Mar­ley Chant Mini

Michael beats the drum for this new prod­uct

Micro Mart - - Reviews - Michael Fere­day

One of the ear­li­est meth­ods of send­ing mes­sages over lengthy dis­tances was that of a drum or, in some cases, a se­ries of drums spread out to pass a sig­nal along a line. It is, there­fore, some­what ap­pro­pri­ate that House of Mar­ley, part of the HoMedics chain of com­pa­nies, has de­vel­oped a Blue­tooth speaker to broad­cast mu­sic in the form of a na­tive-style drum. This is the Mar­ley Chant Mini.

De­signed by Mar­ley in Michi­gan, USA and man­u­fac­tured in China, the Chant Mini fol­lows the House of Mar­ley’s guid­ing prin­ci­ple of us­ing eco-con­scious prod­ucts that are sus­tain­ably sourced, cause minded and waste-con­scious, as laid down by Bob Mar­ley’s vi­sion of One Love, One World. In this case, the Chant Mini has been made us­ing blended bio-plas­tic re­cy­clable alu­minium and ex­clu­sive REWIND™ fab­ric, which en­cases the speaker body and in­cludes a loop for at­tach­ing the speaker to cloth­ing. REWIND fab­ric is blended from re­claimed hemp, organic cot­ton and fi­bres of re­cy­cled plas­tic bot­tles.

Ris­ing through a height of 85mm, the di­am­e­ter of the Chant Mini in­creases from 70mm at the base to 83mm at the top. The Chant Mini is avail­able in a choice of navy, blue, black, denim and palm units. The speaker comes with a short stan­dard-tomi­cro-USB lead for charg­ing the de­vice and a cara­bi­neer clip that can be used to at­tach the speaker to your cloth­ing via the loop men­tioned ear­lier.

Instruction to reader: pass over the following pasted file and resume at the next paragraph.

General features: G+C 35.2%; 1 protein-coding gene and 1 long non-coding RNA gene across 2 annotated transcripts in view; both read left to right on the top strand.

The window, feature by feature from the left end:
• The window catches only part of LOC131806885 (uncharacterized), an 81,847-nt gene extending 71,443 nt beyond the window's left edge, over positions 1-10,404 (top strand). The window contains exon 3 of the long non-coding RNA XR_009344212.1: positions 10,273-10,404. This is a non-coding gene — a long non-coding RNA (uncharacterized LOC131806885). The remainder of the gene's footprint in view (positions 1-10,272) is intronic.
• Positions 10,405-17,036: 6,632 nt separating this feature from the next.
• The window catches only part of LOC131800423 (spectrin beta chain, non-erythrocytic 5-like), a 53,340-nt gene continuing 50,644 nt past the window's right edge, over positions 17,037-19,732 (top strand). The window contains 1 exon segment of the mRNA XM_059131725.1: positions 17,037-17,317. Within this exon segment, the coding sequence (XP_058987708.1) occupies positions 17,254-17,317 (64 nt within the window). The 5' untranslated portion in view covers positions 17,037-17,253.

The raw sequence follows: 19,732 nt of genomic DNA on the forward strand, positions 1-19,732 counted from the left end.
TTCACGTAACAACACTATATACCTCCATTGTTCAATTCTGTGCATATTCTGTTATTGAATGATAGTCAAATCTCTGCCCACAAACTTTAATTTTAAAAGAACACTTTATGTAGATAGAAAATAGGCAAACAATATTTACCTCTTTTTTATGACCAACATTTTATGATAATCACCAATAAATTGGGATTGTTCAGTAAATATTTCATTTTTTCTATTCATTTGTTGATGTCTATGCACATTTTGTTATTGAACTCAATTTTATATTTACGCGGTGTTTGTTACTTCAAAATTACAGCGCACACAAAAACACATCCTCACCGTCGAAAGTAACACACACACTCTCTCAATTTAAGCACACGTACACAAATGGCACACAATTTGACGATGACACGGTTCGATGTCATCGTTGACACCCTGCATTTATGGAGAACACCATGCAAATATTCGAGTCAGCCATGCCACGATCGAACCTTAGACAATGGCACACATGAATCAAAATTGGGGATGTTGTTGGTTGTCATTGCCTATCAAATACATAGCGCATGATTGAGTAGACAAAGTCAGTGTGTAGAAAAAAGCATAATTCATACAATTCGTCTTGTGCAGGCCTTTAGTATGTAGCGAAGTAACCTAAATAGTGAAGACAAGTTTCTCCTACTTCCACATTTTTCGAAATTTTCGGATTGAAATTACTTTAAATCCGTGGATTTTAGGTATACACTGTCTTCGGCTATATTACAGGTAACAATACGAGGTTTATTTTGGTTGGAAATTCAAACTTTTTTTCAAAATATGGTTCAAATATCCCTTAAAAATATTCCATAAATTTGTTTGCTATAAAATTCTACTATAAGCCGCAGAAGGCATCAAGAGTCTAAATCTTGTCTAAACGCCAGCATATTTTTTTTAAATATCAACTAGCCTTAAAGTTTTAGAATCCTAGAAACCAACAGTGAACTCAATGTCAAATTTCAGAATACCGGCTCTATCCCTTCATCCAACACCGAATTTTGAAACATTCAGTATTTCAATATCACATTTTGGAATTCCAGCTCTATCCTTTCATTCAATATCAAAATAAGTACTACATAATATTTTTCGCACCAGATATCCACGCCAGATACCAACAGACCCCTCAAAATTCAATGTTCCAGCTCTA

When con­nect­ing the Chant Mini to a smartphone, you need to pair the de­vices us­ing Blue­tooth. You can then play mu­sic stored on the smartphone through the Chant Mini’s ac­tive / pas­sive combo driver. Dec­o­rat­ing the front of the Chant Mini is a rub­berised con­trol panel. Us­ing this panel, you can ac­cess con­trols for turn­ing power on and off, ad­just­ing the vol­ume level, and de­ac­ti­vat­ing the Blue­tooth fa­cil­ity. The same con­trols can be used to ac­cept / re­ject and end in­com­ing phone calls to the smartphone as you use the Chant Mini as a speak­er­phone with its built-in mi­cro­phone.

Sit­ting to the left of the con­trol panel, and near the base of the drum, is a small flap em­bel­lished with the word Mar­ley. Rais­ing this flap re­veals a pair of con­nec­tion sock­ets. There is a mi­cro-USB port for charg­ing the de­vice’s 1100mAh lithium-ion bat­tery, which can de­liver up to six hours of play­ing power. The sec­ond socket is for a 3.5mm jack con­nec­tion for use when link­ing the Chant Mini to an au­dio source that does not sup­port Blue­tooth or to any de­vice when bat­tery power has been ex­hausted and is not avail­able.

This con­nec­tion com­part­ment also houses an LED light. The light glows red to in­di­cate that the bat­tery is be­ing charged. I felt that the po­si­tion­ing of this red light was such that it made it dif­fi­cult to see it from cer­tain an­gles. I never knew for cer­tain that recharg­ing was com­plete.

The Chant Mini’s au­dio qual­ity de­liv­ered by its 2" ac­tive pas­sive combo driver is hardly go­ing to blow your mind with its clar­ity and im­mer­sive abil­ity, but then you would not ex­pect this from a de­vice of this size and price. How­ever, it should be fine for per­sonal lis­ten­ing when trav­el­ling around.

A speaker that should ap­peal to green en­thu­si­asts

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